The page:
When the coronavirus pandemic first hit the initial reports stated that the elderly and those with underlying health issues were most vulnerable. Now stories like that of 4-year-old Raiden Gonzalez are sobering reminders that no one is immune. Raiden’s parents — Adan Gonzalez Jr., 33, and Mariah Gonzalez, 29 — died within months of each other after contracting the coronavirus.
The family lives in San Antonio, Texas and Raiden’s father started a new job as a cement truck driver on May 12, CNN reports. His trainer then tested positive for Covid-19, and by May 31, Adan began experiencing allergy-like symptoms according to his family. He tested positive for Covid-19 on June 3 and he was taken to the ICU six days later where he stayed for a little more than two weeks before he died on June 26.
Mariah broke the news to Raiden who understood that his dad had been ill, Margie Bryant – his great-aunt – told CNN. But it was his mother’s death that’s been difficult for him to grasp. Mariah, a teacher at a daycare center, followed safety protocol at work and didn’t start to feel ill until Oct. 5. She’d spent the day shopping with her mom and later that evening began experiencing shortness of breath and chest pains, so Bryant advised Mariah’s mom, Rozie Salinas to call the paramedics, CNN reports. They arrived and eventually took her and her family never saw her alive again. She died the next morning from Covid-19 pneumonia and acute respiratory failure, according to Bryant CNN reports. She had initially tested negative and she was retested after her death and the results came back positive.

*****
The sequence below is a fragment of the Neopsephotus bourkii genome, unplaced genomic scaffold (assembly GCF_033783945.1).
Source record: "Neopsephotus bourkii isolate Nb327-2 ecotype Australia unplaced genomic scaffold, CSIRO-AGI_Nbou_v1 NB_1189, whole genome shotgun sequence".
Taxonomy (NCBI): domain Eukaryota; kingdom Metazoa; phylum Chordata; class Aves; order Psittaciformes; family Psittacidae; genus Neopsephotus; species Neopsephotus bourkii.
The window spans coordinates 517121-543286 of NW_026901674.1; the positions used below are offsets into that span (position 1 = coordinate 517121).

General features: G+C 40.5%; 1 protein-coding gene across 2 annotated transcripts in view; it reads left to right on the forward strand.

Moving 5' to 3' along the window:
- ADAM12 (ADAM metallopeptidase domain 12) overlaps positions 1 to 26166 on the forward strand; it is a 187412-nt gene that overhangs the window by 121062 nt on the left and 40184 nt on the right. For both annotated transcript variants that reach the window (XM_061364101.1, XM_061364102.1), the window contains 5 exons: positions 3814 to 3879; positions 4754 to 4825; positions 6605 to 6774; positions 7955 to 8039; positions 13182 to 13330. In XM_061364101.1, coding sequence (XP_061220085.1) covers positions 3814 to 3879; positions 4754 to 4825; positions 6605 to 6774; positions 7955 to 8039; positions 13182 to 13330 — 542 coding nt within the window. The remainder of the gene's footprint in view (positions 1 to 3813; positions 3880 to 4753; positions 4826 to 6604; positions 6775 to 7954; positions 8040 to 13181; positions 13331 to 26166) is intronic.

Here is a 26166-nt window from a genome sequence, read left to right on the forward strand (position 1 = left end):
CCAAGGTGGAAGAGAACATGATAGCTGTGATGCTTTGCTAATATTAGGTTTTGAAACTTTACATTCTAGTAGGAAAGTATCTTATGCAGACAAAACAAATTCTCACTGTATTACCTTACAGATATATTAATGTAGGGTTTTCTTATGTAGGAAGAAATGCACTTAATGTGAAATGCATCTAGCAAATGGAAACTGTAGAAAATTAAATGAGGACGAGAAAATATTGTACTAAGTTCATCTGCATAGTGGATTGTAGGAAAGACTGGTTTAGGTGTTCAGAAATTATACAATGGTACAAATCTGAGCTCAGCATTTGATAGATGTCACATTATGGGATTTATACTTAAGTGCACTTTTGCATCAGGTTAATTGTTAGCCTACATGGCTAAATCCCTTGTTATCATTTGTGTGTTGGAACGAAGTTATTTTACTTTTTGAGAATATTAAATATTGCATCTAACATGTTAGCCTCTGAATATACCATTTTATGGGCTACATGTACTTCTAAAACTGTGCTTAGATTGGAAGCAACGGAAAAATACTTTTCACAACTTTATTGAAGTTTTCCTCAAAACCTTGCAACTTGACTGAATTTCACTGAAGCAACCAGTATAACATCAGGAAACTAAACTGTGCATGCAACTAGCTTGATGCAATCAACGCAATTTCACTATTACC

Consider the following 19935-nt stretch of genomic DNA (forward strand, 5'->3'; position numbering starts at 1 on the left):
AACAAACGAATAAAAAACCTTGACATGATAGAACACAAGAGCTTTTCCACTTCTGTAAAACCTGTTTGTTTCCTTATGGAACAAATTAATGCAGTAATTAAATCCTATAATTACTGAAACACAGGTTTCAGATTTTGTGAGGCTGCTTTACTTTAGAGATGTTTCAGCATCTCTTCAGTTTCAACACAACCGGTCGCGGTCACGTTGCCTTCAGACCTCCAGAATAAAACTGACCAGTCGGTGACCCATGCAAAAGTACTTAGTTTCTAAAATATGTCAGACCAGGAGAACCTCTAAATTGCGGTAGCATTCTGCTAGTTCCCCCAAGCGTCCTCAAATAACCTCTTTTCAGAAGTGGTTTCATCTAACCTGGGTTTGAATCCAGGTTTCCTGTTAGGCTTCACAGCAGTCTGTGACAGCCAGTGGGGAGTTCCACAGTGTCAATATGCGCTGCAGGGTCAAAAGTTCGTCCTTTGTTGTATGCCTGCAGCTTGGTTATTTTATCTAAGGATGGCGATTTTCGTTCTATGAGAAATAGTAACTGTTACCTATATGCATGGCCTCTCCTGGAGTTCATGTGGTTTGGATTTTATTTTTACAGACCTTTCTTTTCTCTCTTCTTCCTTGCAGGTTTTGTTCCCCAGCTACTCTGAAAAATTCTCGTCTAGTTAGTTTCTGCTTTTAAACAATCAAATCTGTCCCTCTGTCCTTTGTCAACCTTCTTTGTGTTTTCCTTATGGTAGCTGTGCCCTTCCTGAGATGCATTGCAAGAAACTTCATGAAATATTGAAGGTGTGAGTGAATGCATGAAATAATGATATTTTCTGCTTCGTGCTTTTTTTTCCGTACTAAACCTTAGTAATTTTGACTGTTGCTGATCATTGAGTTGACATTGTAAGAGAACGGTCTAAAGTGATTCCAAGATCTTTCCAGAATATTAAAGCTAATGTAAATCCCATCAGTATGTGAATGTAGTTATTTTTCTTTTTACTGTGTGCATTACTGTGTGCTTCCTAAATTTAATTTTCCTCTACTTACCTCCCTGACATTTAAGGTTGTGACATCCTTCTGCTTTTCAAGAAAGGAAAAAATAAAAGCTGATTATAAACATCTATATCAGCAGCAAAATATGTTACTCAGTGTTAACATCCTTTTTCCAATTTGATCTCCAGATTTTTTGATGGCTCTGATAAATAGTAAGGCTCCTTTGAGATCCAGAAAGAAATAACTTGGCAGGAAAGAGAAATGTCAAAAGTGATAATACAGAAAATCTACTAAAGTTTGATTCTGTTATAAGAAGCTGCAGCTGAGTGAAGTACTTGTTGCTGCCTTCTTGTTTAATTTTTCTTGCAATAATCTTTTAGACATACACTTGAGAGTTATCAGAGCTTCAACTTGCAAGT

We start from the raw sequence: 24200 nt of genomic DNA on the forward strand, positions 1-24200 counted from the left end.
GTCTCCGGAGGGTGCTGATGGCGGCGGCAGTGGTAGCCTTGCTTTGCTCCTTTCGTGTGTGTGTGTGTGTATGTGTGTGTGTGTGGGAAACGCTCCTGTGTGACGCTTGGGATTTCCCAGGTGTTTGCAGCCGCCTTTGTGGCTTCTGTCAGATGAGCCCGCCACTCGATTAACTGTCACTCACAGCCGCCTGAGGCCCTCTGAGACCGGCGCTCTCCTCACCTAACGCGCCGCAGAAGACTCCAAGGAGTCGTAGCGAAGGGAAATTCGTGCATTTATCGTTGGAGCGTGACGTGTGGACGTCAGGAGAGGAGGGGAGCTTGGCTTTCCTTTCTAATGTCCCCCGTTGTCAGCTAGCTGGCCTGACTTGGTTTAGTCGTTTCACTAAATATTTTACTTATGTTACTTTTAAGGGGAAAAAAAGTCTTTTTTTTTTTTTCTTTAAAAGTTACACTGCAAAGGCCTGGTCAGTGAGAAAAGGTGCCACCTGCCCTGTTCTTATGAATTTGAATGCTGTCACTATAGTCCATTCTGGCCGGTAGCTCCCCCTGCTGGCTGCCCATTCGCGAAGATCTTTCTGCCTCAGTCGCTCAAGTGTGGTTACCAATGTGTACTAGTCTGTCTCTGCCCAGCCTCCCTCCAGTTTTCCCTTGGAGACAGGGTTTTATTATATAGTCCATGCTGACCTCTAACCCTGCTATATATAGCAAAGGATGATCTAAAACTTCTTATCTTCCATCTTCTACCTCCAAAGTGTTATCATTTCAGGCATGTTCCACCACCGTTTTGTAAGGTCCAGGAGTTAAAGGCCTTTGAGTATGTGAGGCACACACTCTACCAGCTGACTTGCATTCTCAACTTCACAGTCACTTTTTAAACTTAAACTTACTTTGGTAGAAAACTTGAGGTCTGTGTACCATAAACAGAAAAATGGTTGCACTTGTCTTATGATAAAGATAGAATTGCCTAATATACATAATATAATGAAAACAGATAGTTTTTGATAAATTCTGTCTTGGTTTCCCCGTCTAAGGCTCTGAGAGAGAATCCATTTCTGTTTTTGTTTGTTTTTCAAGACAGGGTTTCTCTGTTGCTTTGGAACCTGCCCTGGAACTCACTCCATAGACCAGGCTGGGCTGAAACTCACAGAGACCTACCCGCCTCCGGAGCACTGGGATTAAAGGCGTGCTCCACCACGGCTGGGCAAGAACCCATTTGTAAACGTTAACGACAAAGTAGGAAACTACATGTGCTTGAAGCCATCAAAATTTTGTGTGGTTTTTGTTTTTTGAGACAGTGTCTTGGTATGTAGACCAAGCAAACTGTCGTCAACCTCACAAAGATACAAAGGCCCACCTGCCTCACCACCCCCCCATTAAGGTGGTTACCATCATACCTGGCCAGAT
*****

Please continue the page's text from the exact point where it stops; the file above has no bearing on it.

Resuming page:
“He understands that his dad was sick and had the virus and now he’s an angel,” Salinas told My San Antonio. “But he doesn’t want to accept the fact that now his mom is an angel too.”
Salinas has taken him in and she’s now planing a drive-by party for his 5th birthday that the family is calling a “roar and wave” for his love of dinosaurs and they’re opening it up to the public. Raiden’s birthday is Nov. 22 but the celebratory parade they’re planning will take place on Nov. 28 and the family also set up a GoFundMe to help with Raiden’s care and funeral expenses.
“I really want people to take COVID seriously. It’s not a joke and they just need to be extremely careful,” Salinas told Good Morning America. “If they don’t have to be out and about, don’t do it. Be extra careful and think about your family and everyone else around you.”
Texas reports the highest number of coronavirus cases in the U.S. with a little more than a million and a little over 20K deaths, which CNN reports is roughly 69 deaths per 100K residents.